Apple's biggest acquisition

Apple's gargantuan cash pile prompts a lot of speculation about acquisitions but its recent share buyback could be the tech giant's best buy ever.

At the end of the first quarter 2013 there were 946,035,000 fully diluted shares of Apple stock outstanding. At the end of the second quarter there were 924,265,000. The 21,770,000 shares that disappeared were purchased by Apple and retired. Apple shares traded between $US390 and $US463 during the quarter so it’s hard to know exactly how much Apple paid for them, but at an average of $US426.5 per share Apple would have spent $US9.3 billion

Management explains:

In late April we executed a very successful debt offering issuing 17 billion of debt across 3, 5, 10 and 30 year maturities. We paid $US2.8 billion in dividends in the quarter and we also utilized a total of $US16 billion in cash on share repurchase activity through a combination of a new accelerated share repurchase program and open market purchases. $US12 billion of the $US16 billion was utilized under a new ASR program initiated with two financial institutions in April.

An initial delivery of 23.5 million shares was made under this program with the final number of shares delivered in average price per share to be determined at the conclusion of the program, based on the volume weighted average purchase price of Apple’s stock over the program period, which will conclude in fiscal ‘14. In addition to the new ASR, we executed $US4 billion of open market share repurchases, resulting in the retirement of 9 million additional shares.

Later, during Q&A:

Tavis McCourt – Raymond James: Thanks for taking my question. Peter, first a clarification on the share buyback and can you tell us what the ending basic share count was in the third quarter?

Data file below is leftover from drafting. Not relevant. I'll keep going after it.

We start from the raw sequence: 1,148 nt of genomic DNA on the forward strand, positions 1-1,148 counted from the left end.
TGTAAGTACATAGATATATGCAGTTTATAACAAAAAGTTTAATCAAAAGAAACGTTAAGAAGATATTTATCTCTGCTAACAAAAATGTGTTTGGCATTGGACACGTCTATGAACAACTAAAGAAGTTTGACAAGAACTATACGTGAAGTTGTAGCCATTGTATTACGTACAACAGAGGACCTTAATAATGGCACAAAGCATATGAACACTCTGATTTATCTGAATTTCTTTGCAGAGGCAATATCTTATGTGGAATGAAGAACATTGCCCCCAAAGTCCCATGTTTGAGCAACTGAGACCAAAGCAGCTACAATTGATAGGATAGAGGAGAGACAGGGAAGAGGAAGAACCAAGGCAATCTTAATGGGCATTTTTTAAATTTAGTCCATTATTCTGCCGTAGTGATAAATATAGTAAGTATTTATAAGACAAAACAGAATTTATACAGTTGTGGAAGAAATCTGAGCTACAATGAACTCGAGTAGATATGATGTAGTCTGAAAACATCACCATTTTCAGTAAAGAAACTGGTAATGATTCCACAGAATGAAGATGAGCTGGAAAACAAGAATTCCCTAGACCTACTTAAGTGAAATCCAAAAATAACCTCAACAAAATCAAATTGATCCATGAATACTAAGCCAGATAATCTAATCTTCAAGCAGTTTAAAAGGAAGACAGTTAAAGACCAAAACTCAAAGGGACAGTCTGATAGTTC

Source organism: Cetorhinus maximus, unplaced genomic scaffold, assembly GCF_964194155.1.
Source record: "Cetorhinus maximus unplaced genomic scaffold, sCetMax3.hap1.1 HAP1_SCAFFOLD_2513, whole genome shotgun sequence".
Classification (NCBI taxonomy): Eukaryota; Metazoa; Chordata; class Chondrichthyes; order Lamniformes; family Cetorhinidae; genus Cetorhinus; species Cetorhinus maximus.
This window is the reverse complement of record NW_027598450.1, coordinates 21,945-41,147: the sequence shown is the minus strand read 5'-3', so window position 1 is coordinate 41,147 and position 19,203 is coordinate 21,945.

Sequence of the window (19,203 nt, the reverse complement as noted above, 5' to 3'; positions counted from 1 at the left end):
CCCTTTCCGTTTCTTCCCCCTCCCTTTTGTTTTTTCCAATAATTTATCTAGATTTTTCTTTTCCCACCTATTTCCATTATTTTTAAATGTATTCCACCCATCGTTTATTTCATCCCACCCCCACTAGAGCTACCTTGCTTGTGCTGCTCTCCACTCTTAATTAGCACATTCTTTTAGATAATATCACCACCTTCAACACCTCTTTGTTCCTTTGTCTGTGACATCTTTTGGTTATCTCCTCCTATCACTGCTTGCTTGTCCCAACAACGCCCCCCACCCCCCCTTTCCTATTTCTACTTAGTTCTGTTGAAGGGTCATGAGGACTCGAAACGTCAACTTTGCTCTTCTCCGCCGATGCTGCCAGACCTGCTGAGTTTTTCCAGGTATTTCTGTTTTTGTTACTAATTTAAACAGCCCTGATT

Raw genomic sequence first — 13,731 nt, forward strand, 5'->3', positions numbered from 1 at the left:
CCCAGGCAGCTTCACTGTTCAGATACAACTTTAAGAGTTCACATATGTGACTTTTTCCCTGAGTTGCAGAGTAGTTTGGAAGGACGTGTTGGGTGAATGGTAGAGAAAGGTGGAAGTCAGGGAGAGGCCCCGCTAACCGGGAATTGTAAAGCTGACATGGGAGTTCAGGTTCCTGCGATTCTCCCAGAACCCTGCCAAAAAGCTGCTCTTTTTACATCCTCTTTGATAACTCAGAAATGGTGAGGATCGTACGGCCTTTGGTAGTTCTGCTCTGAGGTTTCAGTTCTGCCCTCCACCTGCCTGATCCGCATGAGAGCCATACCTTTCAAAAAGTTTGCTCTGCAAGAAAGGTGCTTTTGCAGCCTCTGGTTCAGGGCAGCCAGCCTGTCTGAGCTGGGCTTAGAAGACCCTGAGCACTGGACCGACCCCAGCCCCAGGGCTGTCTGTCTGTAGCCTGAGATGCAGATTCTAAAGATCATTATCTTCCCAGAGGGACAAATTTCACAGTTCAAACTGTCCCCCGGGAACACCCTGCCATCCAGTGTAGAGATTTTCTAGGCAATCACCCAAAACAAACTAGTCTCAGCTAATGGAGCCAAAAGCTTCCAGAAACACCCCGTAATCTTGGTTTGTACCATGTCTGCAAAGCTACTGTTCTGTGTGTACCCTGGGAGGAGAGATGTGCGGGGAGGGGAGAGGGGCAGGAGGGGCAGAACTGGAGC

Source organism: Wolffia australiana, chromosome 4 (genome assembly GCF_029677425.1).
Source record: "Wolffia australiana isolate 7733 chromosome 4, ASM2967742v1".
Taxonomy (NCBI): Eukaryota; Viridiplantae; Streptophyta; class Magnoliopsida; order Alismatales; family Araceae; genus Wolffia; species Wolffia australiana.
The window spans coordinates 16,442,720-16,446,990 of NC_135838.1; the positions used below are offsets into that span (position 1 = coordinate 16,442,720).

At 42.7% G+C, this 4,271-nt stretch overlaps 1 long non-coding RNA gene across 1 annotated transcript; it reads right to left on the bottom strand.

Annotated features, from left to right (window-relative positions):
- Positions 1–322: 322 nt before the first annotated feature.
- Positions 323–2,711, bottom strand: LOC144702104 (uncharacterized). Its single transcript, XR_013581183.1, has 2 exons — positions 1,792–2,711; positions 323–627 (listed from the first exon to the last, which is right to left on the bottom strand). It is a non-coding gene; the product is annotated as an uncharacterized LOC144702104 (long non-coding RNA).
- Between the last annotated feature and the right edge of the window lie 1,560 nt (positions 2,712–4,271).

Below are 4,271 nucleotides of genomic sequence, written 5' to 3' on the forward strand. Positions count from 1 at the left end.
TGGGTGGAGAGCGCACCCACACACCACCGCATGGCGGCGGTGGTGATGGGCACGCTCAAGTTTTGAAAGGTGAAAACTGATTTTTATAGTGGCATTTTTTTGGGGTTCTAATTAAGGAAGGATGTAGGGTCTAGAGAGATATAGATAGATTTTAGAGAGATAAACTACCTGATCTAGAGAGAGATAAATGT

Peter Oppenheimer: All of that is on the income statement, so you got the ending basic and diluted, but let me give you a couple of points that I think could be helpful for you. During the June quarter, we concluded the first $US2 billion ASR program that we started in December and then so we got the final shares in on those, and we did our second ASR program of $US12 billion, that started at the end of April and we received 23.5 million shares initially on that. And I went through in my prepared remarks, at some point during fiscal ‘14 that program will close and we will get the final number of shares. We also bought back $US4 billion of stock in the open market during the June quarter and received about 9 million shares. So, the impact of those in the June quarter lowered our diluted share count in the quarter by about 22.9 million shares. And as you look forward into the September quarter before any further buybacks or any issuance to employees we would expect to see an additional approximate 11 million share benefit from the things that occurred during the June quarter.

This is a bit convoluted, but it seems that Apple has committed to buy $US16 billion worth of its shares but has not completed the retirements. They see an additional 11 million shares being retired from activities conducted in the June quarter. (Nota bene: when calculating future EPS, take these shares out of consideration.)

If we add the 11 million yet-to-be-retired to the 21.7 million already retired and assume $US16 billion was paid for them then the average price paid was $US488.25.

Not a bad price. Share re-purchases are valuable only if the price paid is low (a determination that is usually beyond the scope of management to make.)

But what is even more interesting is that if we consider the $US16 billion expenditure as an acquisition, then Apple has made what amounts to its biggest. It’s more than some familiar companies are worth:

Graph for Apple's biggest acquisition

Horace Dediu is founder and managing director of Asymco, a Helsinki-based app developer/industry analysis advisory firm. You can find his blog here.